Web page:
China and US reach trade deal

Trump shakes hand with Xi

President Donald Trump and Chinese officials said they have reached a deal that will not impose additional tariffs on Chinese imports on Dec. 15.

Trump said on Twitter it was an “amazing deal.” 

“We have agreed to a very large Phase One Deal with China. They have agreed to many structural changes and massive purchases of Agricultural Product, Energy, and Manufactured Goods, plus much more. The 25% Tariffs will remain as is, with 7 1/2% put on much of the remainder,” Trump tweeted.

“The Penalty Tariffs set for December 15th will not be charged because of the fact that we made the deal. We will begin negotiations on the Phase Two Deal immediately, rather than waiting until after the 2020 Election,” added Trump.

The office of U.S. Trade Representative (USTR) Robert Lighthizer said the deal “requires structural reforms and other changes to China’s economic and trade regime in the areas of intellectual property, technology transfer, agriculture, financial services, and currency and foreign exchange.”

“The phase one agreement also includes a commitment by China that it will make substantial additional purchases of U.S. goods and services in the coming years,” said the USTR. “Importantly, the agreement establishes a strong dispute resolution system that ensures prompt and effective implementation and enforcement.”

It added that the U.S. has agreed to modify its Section 301 tariff actions in a significant way.

The deal “marks critical progress toward a more balanced trade relationship and a more level playing field for American workers and companies,” said Treasury Secretary Steven Mnuchin.

The United States first imposed tariffs on imports from China based on the findings of the Section 301 investigation on China’s acts, policies and practices related to technology transfer, intellectual property and innovation. The United States will be maintaining 25% tariffs on approximately $250 billion of Chinese imports, along with 7.5% tariffs on approximately $120 billion of Chinese imports.

According to scattered news reports citing unnamed sources, the president, along with  Lighthizer, Mnuchin and White House advisers Peter Navarro and Larry Kudlow, huddled in the White House in the afternoon Dec. 12 to finalize and sign off on the phase one deal.

“A phase one deal is welcome news for the retail industry, particularly amid the robust holiday shopping season,” said Austen Jensen, the Retail Industry Leaders Association’s senior vice president of government affairs, in a statement. “For months, retailers have been operating in a state of uncertainty about their supply chains and have done their best to prevent customers from bearing the cost of these tariffs.”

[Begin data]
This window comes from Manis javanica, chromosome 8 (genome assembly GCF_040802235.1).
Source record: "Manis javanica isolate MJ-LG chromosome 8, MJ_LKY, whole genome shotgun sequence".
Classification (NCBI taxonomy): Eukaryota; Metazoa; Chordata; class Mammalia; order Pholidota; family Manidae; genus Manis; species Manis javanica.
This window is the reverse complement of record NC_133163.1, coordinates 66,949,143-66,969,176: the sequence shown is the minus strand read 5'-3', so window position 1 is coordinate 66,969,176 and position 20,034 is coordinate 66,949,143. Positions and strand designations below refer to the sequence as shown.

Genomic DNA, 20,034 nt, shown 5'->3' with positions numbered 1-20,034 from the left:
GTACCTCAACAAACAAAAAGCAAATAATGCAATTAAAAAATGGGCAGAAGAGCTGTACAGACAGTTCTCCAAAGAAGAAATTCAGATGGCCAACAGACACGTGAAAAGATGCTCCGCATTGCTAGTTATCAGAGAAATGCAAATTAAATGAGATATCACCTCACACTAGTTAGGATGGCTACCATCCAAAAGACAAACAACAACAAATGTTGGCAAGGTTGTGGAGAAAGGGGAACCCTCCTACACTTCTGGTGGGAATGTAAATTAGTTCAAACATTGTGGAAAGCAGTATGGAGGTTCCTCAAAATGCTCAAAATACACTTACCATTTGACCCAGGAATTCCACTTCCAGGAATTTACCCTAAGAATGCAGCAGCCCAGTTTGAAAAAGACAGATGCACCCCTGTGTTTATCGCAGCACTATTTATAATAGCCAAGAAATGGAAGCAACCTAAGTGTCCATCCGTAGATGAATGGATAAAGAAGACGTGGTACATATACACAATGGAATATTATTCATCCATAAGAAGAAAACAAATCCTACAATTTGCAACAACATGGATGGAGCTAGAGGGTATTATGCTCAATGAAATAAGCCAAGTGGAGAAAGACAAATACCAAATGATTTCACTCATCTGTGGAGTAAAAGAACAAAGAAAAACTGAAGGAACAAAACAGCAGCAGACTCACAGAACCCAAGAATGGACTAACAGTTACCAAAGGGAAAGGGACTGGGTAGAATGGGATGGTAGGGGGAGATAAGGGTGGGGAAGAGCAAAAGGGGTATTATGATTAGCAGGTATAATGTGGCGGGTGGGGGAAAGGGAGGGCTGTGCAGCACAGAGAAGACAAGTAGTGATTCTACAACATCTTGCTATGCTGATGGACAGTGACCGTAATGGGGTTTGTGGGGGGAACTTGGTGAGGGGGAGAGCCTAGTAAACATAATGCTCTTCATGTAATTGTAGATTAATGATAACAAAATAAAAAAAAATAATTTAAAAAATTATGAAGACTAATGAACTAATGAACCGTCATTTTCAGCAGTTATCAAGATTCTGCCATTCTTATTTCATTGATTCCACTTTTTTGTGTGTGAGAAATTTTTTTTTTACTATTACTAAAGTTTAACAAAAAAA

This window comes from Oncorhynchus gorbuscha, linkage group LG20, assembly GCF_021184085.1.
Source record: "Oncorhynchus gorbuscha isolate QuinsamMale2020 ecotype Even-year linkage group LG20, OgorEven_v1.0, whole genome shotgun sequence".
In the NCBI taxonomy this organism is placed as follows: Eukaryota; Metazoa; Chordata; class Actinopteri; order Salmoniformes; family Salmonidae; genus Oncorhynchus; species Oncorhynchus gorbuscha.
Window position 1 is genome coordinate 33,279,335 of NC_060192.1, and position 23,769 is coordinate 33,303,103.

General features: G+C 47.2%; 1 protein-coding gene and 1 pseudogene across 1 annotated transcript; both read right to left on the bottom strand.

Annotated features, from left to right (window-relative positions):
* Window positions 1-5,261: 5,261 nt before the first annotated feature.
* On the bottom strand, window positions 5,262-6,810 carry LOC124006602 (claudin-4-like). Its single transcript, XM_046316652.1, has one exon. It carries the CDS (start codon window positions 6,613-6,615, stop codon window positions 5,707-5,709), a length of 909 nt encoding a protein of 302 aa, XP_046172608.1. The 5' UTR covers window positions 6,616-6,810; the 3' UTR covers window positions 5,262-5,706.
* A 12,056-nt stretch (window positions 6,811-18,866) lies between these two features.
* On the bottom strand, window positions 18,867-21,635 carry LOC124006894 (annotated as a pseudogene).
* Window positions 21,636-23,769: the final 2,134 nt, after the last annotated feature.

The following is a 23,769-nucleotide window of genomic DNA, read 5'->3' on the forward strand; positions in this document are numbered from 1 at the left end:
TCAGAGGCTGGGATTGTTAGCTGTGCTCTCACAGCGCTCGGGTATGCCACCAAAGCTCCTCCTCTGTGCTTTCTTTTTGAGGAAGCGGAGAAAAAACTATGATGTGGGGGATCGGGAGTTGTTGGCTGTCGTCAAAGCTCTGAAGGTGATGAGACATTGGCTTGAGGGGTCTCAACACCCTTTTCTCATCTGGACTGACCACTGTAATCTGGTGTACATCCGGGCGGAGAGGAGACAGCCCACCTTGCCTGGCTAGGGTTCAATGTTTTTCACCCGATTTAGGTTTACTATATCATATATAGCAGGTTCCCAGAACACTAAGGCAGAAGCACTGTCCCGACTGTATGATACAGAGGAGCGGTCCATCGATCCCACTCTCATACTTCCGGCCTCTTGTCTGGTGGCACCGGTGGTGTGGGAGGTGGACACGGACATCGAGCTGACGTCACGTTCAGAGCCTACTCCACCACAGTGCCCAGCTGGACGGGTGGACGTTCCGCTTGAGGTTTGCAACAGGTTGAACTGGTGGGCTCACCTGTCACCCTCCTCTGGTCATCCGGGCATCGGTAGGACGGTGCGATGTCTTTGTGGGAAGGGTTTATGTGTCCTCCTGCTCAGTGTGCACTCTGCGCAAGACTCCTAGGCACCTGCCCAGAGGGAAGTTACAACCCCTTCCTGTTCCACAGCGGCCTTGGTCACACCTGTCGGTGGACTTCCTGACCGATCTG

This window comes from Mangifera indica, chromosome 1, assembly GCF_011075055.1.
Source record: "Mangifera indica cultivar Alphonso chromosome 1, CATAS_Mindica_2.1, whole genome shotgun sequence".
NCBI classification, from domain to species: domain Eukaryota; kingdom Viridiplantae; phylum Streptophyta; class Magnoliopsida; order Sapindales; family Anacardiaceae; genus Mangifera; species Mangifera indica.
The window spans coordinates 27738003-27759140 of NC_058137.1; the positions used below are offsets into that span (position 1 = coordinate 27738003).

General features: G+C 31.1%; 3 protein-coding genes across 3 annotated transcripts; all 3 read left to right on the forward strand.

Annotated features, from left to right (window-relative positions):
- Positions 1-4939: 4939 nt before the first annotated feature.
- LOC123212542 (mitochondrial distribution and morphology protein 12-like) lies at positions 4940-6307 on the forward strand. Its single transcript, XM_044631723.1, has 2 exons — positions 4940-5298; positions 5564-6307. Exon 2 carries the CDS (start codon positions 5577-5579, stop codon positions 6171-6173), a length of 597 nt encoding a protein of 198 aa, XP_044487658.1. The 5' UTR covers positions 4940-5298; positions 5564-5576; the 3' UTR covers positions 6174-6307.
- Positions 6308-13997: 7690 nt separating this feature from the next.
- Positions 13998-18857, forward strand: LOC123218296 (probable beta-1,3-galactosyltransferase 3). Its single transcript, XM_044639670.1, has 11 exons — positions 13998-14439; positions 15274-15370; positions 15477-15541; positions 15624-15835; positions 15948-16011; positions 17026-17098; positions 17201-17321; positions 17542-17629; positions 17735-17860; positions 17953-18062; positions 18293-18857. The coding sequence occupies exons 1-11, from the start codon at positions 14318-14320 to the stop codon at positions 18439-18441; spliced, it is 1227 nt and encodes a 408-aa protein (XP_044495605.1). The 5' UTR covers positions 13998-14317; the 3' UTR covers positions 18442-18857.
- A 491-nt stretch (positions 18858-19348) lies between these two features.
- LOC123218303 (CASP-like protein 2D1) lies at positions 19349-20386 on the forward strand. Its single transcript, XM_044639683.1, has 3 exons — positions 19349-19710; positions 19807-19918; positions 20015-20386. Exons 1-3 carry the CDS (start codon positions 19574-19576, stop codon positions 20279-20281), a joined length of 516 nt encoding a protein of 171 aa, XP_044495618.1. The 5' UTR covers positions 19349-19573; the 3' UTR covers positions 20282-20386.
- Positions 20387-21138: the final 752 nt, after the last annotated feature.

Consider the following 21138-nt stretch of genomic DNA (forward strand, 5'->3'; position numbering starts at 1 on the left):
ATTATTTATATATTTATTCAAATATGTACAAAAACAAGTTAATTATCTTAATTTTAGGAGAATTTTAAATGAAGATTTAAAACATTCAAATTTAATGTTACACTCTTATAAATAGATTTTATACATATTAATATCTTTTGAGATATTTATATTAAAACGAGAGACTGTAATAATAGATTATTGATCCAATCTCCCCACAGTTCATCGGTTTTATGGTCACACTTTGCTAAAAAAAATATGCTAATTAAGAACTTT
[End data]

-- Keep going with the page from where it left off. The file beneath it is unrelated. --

According to Tariffs Hurt the Heartland, Americans spent $7.2 billion to cover the cost of existing tariffs on Chinese goods imports in October, while they spent more than $42 billion to cover tariffs between February 2018 and October 2019.

“Our members — be they manufacturers, importers, exporters, wholesalers, larger companies or small companies — have pointed to the extraordinary costs associated with the tariffs as creating enormous problems for their businesses,” wrote Rick Helfenbein, president and CEO of the American Apparel and Footwear Association, in a Dec. 12 letter to Trump. “These costs, many of which were suddenly imposed, stifle investments, impede market access, lead to the loss of American jobs and raise prices for American families.

“The uncertainty associated with the [U.S.-China trade] talks only magnifies the pain by forcing companies to create and constantly revisit multiple tariff mitigation scenarios,” he added.

While the tariffs caused some shrinkage of U.S. imports of Chinese goods in 2019, the biggest losers, according to many trade associations, has been American exporters, particularly those in agriculture. Chinese tariffs on American exports have totaled $12 billion since February 2018 and have primarily focused on agricultural exports.

“This is an encouraging first phase that puts a floor under further deterioration of the bilateral relationship,” said Craig Allen, president of the U.S.-China Business Council. “But this is just the beginning. The issues facing the U.S. and China are complex and multifaceted. They are unlikely to all be resolved quickly. Both sides must commit to developing a new paradigm and economic relationship that addresses the significant challenges and issues American businesses face in China today.”

Allen added, “We urge both governments to build on this progress and expedite a phase two agreement on structural reforms. We’re pleased to see the agreement includes a built-in agenda with continued monitoring and enforcement mechanisms that provide a fact-based process for resolving noncompliance with commitments.”

Zippy Duvall, president of the American Farm Bureau, noted that “China went from the second-largest market for U.S. agricultural products to the fifth largest since the trade war began. Reopening the door to trade with China and others is key to helping farmers and ranchers get back on their feet. Farmers would much rather farm for the marketplace and not have to rely on government trade aid, so today’s news is especially welcome.

“We are eager to learn the details of China’s commitment to purchase more agricultural products. American agriculture has been caught in the trade war crosshairs and it’s time to turn the page,” Duvall added. “We encourage the administration to continue building on today’s announced progress and aggressively pursue a full trade agreement with China and other partners around the world.”